In summary, I cannot fake fun at the water park.  I can only just barely show up.  My stomach is clinched the entire day.  I'm cold, barefoot (hence my thoughts of fungi and MRSA), the sun is spraying down skin cancer upon us, and all of the teenaged girls' knees are less baggy than mine.  It's a lot to take in.

In my defense, however, not all of my fears were irrational.
-We saw tools lying around under one slide (never a good sign).
-A bucket in the Fun Zone fell off and banged a kid in the head (cue rubber gloves and applied pressure to stop a LOT of bleeding).
-At one point, a lifeguard supervisor went SPRINTING FULL SPEED through the park.  I asked another lifeguard about it, and he said, "Probably someone just started to drown at one of the slides over there...I say 'probably,' because someone probably saved him first."
Dude.  That's a lot of probablies.
Also, maybe just tell me he's running to refill the snow cone machine.  I don't know the difference.

Regardless, our annual trip is finished.
We survived.
And probably we'll go again next year.
Probably.




 

phalanges

clickety click click
you get credit credit credit
but joy-fingers, how much longer will you work?

banjoing typing tying up ponytails,
snapping and tapping
peeling apart Twizzlers

flexing between paragraphs
waggling hellos at babies
snapping at tweens to signal silence and threats
twisting a twirl of hair around your index just because you can

be ye not nimble forever?
wherefore not, phalanges?
wait, is this why the older women have the short fuzzy hair--
is it a matter of limited energy?

if only a few tasks can be done daily before the fingers begin to ache
would i waste one with strenuous braiding?
I say I couldn't live without hair-- it helps my face--
but choices presented, what would I choose?

the curl of the fingers around the pencil
the happy claws upon the keyboard
the turning of a page so thin, just so you can smell the next one

sometimes i am surprised to find my hand resting in my lap
turned in on itself like a bird with its head tucked under its wing sleeping.
I see this in older hands that never turn out to wake

but mostly mine are moving, thank god
sometimes I scrabble for the pen in the car
swerving momentarily up and onto a curb
receiving a middle finger in the side mirror as a truck zooms by furious
but that doesn't hurt as much as not getting the words out

if no release of words, no peace no healing
i haven't found another way yet,
and if that's true, well...
once my hands stop working, I'm screwed.

maybe it is true for now
maybe I need to panic and scrabble and work and harvest
tomorrow will worry about itself

or maybe the joy-fingers won't be the thing to go
maybe it will be the ponytail
and i'll just be a mannish face with a confusingly high voice and short indeterminate hair and gender.

men in the nursing home will think I'm nice,
but wonder whether to ask me out for coffee
or to join their poker night.

and won't that be interesting to write about.

it's hard to be eight

it's too much.
I have nothing to offer.
I can't fix it for her.
I can't go to school and help her tell the teacher when her stomach hurts.
or even really remember how intimidating it is to ask a stern teacher anything

i forget how big a school seems when you're asked to walk to your brother's class,
but you get mixed up and feel scared and lost and alone
even though the hall seems so so short to a grown up who knows
there is an adult at every corner willing to help you

but sometimes adult faces look tired and serious and weirdly wrinkled
like your mom's, but also not at all like your mom's.

she makes it through the entire afternoon playing with a neighbor
seeming fine until it all comes pouring out at bedtime.
at first i assume it's the tiredness talking and amplifying the hurt,
but it keeps pouring and pouring out
friends choosing friends, tests and worksheets,
walking laps at recess,
nosebleeds, and trouble with belt buckles,
and sharp words from tired teachers,
lists of stresses upon little stresses until i know they're real
even if only felt more strongly because of the late hour--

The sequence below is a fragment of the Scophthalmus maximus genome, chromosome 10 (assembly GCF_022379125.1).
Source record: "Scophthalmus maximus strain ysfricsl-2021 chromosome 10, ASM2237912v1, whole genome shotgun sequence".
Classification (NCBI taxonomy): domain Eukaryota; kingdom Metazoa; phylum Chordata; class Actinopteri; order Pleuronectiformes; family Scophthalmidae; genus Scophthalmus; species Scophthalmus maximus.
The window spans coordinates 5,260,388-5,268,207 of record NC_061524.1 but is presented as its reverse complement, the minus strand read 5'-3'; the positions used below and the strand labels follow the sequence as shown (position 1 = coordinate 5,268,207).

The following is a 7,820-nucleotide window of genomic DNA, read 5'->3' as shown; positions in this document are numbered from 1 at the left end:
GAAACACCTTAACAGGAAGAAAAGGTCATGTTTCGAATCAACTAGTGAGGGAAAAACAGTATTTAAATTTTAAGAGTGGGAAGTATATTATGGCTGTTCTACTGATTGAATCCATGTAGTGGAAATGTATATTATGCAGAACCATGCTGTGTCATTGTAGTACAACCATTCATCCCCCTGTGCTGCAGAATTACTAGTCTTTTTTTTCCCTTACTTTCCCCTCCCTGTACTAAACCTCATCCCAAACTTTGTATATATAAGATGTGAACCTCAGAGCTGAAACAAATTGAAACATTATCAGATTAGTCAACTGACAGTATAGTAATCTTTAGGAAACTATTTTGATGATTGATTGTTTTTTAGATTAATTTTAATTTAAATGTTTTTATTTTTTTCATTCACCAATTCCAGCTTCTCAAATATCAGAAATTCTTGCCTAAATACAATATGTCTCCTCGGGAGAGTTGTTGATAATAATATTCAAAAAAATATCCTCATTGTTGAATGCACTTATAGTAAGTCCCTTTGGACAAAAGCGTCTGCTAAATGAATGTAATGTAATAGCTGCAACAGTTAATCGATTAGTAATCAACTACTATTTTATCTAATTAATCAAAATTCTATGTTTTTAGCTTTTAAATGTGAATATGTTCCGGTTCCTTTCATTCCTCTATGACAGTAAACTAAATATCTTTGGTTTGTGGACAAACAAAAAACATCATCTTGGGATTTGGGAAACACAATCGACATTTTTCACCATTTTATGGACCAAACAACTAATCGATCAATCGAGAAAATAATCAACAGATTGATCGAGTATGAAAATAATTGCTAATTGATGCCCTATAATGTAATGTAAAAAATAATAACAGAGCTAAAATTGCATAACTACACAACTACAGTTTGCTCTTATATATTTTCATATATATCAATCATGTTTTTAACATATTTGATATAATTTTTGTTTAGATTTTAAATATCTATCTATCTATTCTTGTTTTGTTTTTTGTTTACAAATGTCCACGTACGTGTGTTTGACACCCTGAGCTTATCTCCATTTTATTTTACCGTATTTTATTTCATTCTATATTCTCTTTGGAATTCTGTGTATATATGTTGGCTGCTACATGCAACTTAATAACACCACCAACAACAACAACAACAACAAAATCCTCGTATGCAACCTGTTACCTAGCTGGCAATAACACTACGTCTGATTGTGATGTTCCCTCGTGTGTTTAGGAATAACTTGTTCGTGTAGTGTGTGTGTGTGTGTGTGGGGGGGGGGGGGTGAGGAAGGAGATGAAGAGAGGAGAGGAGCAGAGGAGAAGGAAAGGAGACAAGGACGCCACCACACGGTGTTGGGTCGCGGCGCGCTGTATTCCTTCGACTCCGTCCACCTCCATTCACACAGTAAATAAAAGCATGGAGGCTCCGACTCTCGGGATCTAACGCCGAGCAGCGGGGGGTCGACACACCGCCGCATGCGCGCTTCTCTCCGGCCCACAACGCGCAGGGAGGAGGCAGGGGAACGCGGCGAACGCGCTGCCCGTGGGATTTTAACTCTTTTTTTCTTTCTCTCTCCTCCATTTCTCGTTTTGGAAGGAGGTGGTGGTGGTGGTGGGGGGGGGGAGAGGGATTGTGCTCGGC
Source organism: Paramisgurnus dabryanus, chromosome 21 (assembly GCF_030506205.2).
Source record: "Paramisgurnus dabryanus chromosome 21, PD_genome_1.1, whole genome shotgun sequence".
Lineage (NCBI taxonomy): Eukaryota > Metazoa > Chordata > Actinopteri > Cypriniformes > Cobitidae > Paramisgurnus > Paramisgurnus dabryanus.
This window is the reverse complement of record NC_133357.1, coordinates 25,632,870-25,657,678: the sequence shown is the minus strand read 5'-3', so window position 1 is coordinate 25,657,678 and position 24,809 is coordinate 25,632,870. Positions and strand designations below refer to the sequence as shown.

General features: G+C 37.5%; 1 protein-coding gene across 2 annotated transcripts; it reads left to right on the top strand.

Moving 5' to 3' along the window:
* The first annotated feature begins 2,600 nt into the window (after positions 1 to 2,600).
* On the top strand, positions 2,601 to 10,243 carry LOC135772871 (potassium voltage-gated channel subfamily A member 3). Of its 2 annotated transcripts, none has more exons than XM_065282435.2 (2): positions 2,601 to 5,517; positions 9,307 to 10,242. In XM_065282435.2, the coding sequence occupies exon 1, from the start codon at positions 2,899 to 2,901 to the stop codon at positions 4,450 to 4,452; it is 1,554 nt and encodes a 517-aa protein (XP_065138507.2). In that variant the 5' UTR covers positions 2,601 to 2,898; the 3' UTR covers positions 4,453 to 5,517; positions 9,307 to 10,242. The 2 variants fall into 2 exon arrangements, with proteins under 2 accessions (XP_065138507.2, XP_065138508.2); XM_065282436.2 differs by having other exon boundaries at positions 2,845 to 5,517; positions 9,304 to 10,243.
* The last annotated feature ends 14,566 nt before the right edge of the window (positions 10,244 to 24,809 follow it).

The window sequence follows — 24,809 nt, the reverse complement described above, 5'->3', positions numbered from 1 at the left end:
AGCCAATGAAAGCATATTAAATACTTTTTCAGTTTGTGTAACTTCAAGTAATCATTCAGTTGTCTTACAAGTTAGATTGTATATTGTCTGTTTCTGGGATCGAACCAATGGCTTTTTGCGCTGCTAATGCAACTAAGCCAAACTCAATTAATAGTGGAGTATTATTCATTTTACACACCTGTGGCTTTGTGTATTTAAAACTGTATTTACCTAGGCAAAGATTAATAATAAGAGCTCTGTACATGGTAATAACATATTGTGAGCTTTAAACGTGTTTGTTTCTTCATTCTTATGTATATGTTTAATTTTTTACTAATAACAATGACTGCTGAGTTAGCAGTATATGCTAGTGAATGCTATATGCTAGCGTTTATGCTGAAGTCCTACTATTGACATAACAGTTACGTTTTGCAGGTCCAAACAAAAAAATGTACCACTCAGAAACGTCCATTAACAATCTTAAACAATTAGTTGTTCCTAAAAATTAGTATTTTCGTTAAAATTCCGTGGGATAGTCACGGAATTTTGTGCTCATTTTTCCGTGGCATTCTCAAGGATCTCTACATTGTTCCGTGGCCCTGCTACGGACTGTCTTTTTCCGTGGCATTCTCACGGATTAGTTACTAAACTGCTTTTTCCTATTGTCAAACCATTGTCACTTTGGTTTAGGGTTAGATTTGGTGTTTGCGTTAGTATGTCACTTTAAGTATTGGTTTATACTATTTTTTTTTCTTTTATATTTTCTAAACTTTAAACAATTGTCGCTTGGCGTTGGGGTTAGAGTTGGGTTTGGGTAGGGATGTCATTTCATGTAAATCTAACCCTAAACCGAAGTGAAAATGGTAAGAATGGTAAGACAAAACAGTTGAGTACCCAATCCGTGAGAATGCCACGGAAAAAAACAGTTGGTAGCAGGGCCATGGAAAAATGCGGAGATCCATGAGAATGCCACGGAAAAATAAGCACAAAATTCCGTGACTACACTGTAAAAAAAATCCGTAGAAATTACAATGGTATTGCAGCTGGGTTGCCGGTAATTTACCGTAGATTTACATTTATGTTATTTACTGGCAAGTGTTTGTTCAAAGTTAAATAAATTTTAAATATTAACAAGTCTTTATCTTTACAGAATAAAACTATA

but they aren't fabricated
the challenges were too ready to announce themselves,
right under the skin
so close they came gushing out when i finally got still
and I wonder, how long have they waited to be released?
until i wasn't busy, or she finally really cried and i paid attention?

because whatever the answer,
the only certainty is that this is my fault,
all of it.
i am a mother after all.
we assume responsibility for every negative and no positives.

i just pat her head and think
i have nothing.  nothing to fix this.
your mommy isn't good enough for this
inept.
and i have to send you back everyday.

it's hard to be a kid when you're a kid.
it only sounds easy if you are an adult imagining returning to childhood.
only the ignorant or unkind would say it's easy.
life isn't easy, young or old
but she has to go back into the fray tomorrow.
and i have nothing.

so i tell her the truth.
which I'm afraid to do, because I'm afraid it will seem bleak, and unhelpful -- like something a parent says when they don't know what else to say, which is totally true. 
i tell her
sometimes i have really bad days,
but i don't usually have two in a row.
and i pray to ask God for a good second one.
so i do that for her.
and i list her stresses and say we'll put those in a box and in God's lap for the night -
they aren't her job anymore.
her job is to listen to her book on cd and only think about resting.

and even though i know it's true,
it feels paltry.
like nothing.

but it's everything.
if only You'll show up for us tonight,
so she'll know You're real and You hear and care.
so she'll try it again sometime.
everytime.

uno thingo

no one knows that the One Thing they're asking us to do is the thing that could push us over the edge.
and it's not their job to know.
it's ours, I suppose.
and what about the nine things we did leading up to their one thing?  they weren't even around for those; how can they be culpable?
but it feels like they are.
it feels like they're saying, "it's SO important - this One Thing!  it's One-Not-So-Big-Fairly-Easy-Thing - why not just do it?"

well...because of going over the edge and what not.  were you not listening?

sometimes we take on the nine things mindlessly, impulsively and even unwisely.
and the tenth One Thing has to be done.
we must knuckle down, kneel down and pray we can pull it off.
and sometimes we say, I'm sorry; but it's just One Thing.
one Damn thing.
holes have been kicked in walls over less. 
and so I shan't.


something bad happened in Santa's workshop

 
17 years ago I worked with a man from Norway named Hans who looked exactly like a handsome, slim Santa Claus.
except he was missing all of his fingertips on one hand, in a perfect slant.
you could tell he wasn't born that way, he'd obviously had a run in with a piece of equipment.
I liked him so much, but when he spoke I could only hear white noise,
because I was OBSESSED TO DISTRACTION with figuring out what had happened.
why didn't I ask him?
I know he would've told me. 
I've thought it about it 60% of my days since then.
If I'd just asked, I probably would've written a novel by now.
it is my greatest regret in life.
p.s I could tell the machinery was something that cut on a slant, but that's about as far as I've gotten...in 17 years.